Tuesday, May 9, 2017

“Why, Sometimes I’ve Believed in as Many as Six Impossible Things Before Breakfast” 
 {a tasting note gone awry}

A surprise.  Then a reminder.  Then a memory.   One of my favorite things to do is paw through a wine list to find the hidden treasures as if all the lines in an open book are covered with bands of black silk ribbon over the ink, but every now and then there is an opening between the ribbons, held in place by a seamstress' pins.  Words are revealed and make a strange haiku: opal, dream, seashell, kiss.  Wines are revealed in the same way, calling forth sentiments of nostalgia, or hope, or infatuation.  These are wines that are known, sometimes intimately, that have changed the course of a life, that have inspired, or that are tantalizing as they are admired and curious because they are unknown, never before experienced, and the hope for connection, understanding, or a lightening bolt to the heart is strong.

At a table in the back room of a cozy wine bar in a warren of London {Noble Rot}, such a wine peaked through those blinds of ribbon, eyeing me with both recollection and a promise.  A first mentor's bottle of wine that had inspired me so many years ago, that challenged me, that beguiled.  A wine always full of questions, never answers, and mystery, a leap of faith.  But not only exotic, portending travels to exotic lands.  Also homespun, full of comfort, an elegant rusticity, like a fulfilling meal made from almost nothing in the larder or garden and served in a white chipped bowl on a well-worn oil cloth marked by a pattern of floating lemons and lemon leaves on a trellis, an absurd and delightful design.  A pasta with a sauce made from a clutch of flat parsley pulled from a sleeping winter garden and a tin of anchovies, somewhere an echo of preserved lemon, creating layers of salt, fruit, and oil.

I believe wine is a story.  There is a physical, sensory narrative arc that follows a beginning, middle, and end.  There is also the story of the place, the micro~climate, the culture, the plants, the winegrowers themselves.  Herein lies plenty of drama, intrigue, romance.  There is the story each of us creates when we partake of a wine that speaks to us, layers of narrative folded between the places the wine takes us in memory, present, and imagination.   This is why wine can be powerful like a book is powerful, or a painting, an opera, or a film.  This is why a wine list can be electric rather than just an obvious way of providing clear information.  If life is a story: messy, unruly, joyful, poignant, and sometimes downright melancholy, wine, a living and mercurial form, can be the same.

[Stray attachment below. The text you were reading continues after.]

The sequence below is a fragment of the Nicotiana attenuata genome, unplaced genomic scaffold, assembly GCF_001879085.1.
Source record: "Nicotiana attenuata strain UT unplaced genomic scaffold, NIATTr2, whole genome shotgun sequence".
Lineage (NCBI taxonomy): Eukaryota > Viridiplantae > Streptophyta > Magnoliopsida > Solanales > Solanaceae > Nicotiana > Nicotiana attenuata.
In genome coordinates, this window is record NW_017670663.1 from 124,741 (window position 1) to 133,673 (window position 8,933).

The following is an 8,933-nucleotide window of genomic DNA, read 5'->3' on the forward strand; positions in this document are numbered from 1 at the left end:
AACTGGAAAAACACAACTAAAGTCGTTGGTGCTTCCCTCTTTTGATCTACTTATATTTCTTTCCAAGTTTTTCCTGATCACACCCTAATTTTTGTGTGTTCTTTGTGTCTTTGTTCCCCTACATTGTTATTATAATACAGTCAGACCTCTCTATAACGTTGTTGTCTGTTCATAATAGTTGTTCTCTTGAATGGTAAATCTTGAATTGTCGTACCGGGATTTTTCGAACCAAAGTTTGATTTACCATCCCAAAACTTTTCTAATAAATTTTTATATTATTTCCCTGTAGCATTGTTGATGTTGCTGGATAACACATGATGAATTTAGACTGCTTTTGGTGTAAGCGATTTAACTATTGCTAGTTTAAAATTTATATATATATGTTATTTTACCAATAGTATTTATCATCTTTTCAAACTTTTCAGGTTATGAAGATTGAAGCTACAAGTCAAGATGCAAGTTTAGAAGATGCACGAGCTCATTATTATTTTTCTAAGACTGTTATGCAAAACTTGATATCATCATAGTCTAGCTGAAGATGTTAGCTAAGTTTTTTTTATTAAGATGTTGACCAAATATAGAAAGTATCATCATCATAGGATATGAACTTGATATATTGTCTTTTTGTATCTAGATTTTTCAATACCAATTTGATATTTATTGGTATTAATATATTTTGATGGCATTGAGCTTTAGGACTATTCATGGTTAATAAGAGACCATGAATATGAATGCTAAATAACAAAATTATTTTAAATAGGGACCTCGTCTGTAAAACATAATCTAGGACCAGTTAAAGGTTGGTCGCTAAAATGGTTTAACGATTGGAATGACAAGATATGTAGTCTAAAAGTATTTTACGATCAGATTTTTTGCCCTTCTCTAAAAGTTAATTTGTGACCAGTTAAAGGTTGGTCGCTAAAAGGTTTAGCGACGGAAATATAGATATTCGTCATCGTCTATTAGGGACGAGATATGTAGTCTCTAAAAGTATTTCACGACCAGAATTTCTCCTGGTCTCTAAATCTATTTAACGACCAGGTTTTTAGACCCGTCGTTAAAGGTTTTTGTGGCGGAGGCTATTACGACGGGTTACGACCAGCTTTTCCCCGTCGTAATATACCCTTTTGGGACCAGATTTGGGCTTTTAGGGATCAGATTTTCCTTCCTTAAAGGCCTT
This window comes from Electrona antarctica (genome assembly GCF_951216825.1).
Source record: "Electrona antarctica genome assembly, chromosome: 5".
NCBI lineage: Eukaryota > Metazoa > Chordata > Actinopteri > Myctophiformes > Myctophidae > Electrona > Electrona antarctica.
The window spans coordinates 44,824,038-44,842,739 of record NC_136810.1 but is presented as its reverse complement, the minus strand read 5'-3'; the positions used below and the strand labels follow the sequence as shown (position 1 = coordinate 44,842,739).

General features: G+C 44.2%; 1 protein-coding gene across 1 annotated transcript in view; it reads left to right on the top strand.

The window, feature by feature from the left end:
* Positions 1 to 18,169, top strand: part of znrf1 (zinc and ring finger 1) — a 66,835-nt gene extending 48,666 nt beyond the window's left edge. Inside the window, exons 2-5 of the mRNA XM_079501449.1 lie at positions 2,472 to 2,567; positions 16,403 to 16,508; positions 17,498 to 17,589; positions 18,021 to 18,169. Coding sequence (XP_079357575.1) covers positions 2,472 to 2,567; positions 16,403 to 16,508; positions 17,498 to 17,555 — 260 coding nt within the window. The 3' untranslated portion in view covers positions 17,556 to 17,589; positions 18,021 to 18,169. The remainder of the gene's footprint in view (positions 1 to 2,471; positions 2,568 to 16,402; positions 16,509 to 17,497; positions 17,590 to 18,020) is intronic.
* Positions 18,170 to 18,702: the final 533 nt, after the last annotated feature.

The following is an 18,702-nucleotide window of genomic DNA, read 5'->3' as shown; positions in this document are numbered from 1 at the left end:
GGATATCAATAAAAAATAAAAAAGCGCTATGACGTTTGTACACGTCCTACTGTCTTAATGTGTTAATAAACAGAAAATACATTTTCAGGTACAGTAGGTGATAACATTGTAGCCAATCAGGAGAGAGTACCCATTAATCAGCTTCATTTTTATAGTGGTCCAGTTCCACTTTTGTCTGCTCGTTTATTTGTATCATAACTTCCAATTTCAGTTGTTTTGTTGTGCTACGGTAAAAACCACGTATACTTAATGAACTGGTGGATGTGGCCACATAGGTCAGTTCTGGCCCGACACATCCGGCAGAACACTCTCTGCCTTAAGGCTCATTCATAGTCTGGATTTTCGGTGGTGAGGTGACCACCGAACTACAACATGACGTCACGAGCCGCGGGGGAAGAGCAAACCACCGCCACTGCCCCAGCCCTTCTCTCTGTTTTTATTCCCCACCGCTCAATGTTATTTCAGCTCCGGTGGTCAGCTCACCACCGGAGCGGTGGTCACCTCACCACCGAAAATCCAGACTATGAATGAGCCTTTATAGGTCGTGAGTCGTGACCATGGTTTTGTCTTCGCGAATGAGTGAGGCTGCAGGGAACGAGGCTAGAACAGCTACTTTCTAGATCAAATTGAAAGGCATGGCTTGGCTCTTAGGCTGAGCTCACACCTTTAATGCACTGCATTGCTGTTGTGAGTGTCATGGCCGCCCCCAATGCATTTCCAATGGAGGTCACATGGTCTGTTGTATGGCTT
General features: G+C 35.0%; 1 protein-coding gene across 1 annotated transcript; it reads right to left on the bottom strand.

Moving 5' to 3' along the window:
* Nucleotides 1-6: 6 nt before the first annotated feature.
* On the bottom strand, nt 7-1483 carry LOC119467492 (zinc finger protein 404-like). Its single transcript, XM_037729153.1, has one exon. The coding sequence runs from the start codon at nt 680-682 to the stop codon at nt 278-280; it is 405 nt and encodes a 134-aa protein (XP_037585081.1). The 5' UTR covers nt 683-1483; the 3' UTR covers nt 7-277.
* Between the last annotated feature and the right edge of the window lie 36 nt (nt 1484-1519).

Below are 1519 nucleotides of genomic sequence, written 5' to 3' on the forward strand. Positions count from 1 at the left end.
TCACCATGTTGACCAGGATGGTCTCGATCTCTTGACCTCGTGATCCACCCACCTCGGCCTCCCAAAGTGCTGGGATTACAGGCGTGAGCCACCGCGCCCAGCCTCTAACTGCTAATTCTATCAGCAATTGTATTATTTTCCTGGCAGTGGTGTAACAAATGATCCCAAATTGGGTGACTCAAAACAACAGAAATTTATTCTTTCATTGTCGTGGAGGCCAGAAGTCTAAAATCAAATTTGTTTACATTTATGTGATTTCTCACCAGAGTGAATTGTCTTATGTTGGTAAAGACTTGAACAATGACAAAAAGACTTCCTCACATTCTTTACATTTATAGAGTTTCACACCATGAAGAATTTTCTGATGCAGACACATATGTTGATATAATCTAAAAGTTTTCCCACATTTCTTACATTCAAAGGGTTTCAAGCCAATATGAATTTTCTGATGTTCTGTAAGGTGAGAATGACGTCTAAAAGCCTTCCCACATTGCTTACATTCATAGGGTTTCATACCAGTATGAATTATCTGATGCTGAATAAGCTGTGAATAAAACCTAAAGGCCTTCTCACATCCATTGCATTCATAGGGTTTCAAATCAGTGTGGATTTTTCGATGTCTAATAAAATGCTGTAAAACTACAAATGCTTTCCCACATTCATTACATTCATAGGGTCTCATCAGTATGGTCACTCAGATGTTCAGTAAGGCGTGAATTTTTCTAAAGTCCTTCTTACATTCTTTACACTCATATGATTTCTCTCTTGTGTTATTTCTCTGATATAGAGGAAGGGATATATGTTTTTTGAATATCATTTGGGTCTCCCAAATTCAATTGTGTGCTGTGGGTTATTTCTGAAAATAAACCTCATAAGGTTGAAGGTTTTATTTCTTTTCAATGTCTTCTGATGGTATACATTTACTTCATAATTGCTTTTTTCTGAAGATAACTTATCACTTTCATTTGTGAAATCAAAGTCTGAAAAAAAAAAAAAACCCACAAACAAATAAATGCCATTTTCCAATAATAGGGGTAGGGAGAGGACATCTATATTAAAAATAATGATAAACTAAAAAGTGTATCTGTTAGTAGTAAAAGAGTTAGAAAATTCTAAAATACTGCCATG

There were seven us at the table: a writer, an importer, five winegrowers, all tired and hungry after a long two days of a vibrant wine fair full of sweet comraderie and regard.  I ordered the Antece from 2003 grown and picked by the generous man Bruno di Conciliis who was the first to take the time to teach me something about how to make wine.  I remember well him sitting at our own table on the first day of March, snow thick on our Vermont ground.   He patiently tasted two bottles presented him, my first ever essays into wine, one made from California Barbera from some unknown source of fruit bought through one of our purveyors for our restaurant, the other a Nebbiolo shipped all the way from Italy, also peddled through the same produce vendor, a chain of supply feeding a healthy market of home winemakers.  Most likely the only Nebbiolo or Barbera I'll ever have an opportunity to make.  The wines were made in a claw~footed tub, the largest space we had in our small house, and also the warmest.  Bruno treated both homely efforts with the utmost respect and with all seriousness as he gave me a constructive critique, as if I were a fledgling art student.  Even if there was nothing else, I will forever be indebted to him for this alone.  But there are countless other moments of artless generosity that he has given me, through conversation, demonstration, and the complex instruction of his own wines.  I don't know if he will ever quite know the extent to which he profoundly effected the course of this particular life.

The cork was difficult and when the waiter tried to maneuver it out of the narrow glass neck, it broke.  The last bottle in the cellar, so it was decanted to remove any unexpected shards.  It was everything I had remembered when I first tasted this wine, maybe ten years ago?  But more mature, deeply amber,  the romantic spices, oil and salt and citrus ground closer to the earth, reminiscent of coffee and caramel, the oxidative style calling forth the chimera of a hundred year old fino sherry.

I wonder what I was doing in the summer and autumn of 2003 when this wine was grown then picked?  A hot, torturous summer in Europe, only slightly cooler in the fall.  Growing wine was nowhere on my horizon.  I can't imagine what my aspirations were at that time.  I know I was writing, tasting wine, studying wine, always assembling my wine list for the restaurant, a wine list that I hoped would excite someone else perusing it like I do so many other wine lists which have drawn me in.  I know in 2003 I was certainly eating, cooking, thinking constantly about travel, pining for return to Italy.  I have documentation of these things.  I think I painted a picture, a reproduction of a still life of peonies and a love letter, one late autumn night.  Did I think I might try my hand at being a lady painter?  Did I still want to be a writer?  Had I started to think what it might be like to sit for a Master of Wine?  The things we remember; the things we forget.